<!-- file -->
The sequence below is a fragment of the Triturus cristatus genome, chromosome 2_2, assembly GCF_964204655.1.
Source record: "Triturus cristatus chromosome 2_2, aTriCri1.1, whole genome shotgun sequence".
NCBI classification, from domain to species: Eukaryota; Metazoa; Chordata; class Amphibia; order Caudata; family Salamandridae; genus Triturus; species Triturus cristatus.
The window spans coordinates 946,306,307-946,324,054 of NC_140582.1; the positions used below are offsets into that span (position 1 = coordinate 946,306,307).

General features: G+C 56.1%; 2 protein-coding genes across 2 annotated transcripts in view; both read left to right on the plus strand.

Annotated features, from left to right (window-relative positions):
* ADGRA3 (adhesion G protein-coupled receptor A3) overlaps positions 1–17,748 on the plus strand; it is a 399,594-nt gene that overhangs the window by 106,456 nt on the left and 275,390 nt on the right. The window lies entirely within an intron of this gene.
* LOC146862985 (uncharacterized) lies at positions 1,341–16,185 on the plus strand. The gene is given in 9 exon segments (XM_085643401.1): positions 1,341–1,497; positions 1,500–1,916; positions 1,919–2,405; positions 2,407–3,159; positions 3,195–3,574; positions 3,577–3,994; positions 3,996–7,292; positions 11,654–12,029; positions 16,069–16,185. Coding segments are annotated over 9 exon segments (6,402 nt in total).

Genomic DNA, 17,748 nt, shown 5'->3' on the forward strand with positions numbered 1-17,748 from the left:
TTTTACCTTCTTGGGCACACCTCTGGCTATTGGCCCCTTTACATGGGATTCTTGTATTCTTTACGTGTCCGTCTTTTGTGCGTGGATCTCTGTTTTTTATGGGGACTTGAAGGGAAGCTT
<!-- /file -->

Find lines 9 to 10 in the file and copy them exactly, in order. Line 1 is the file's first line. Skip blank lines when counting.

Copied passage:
Genomic DNA, 17,748 nt, shown 5'->3' on the forward strand with positions numbered 1-17,748 from the left:
TTTTACCTTCTTGGGCACACCTCTGGCTATTGGCCCCTTTACATGGGATTCTTGTATTCTTTACGTGTCCGTCTTTTGTGCGTGGATCTCTGTTTTTTATGGGGACTTGAAGGGAAGCTT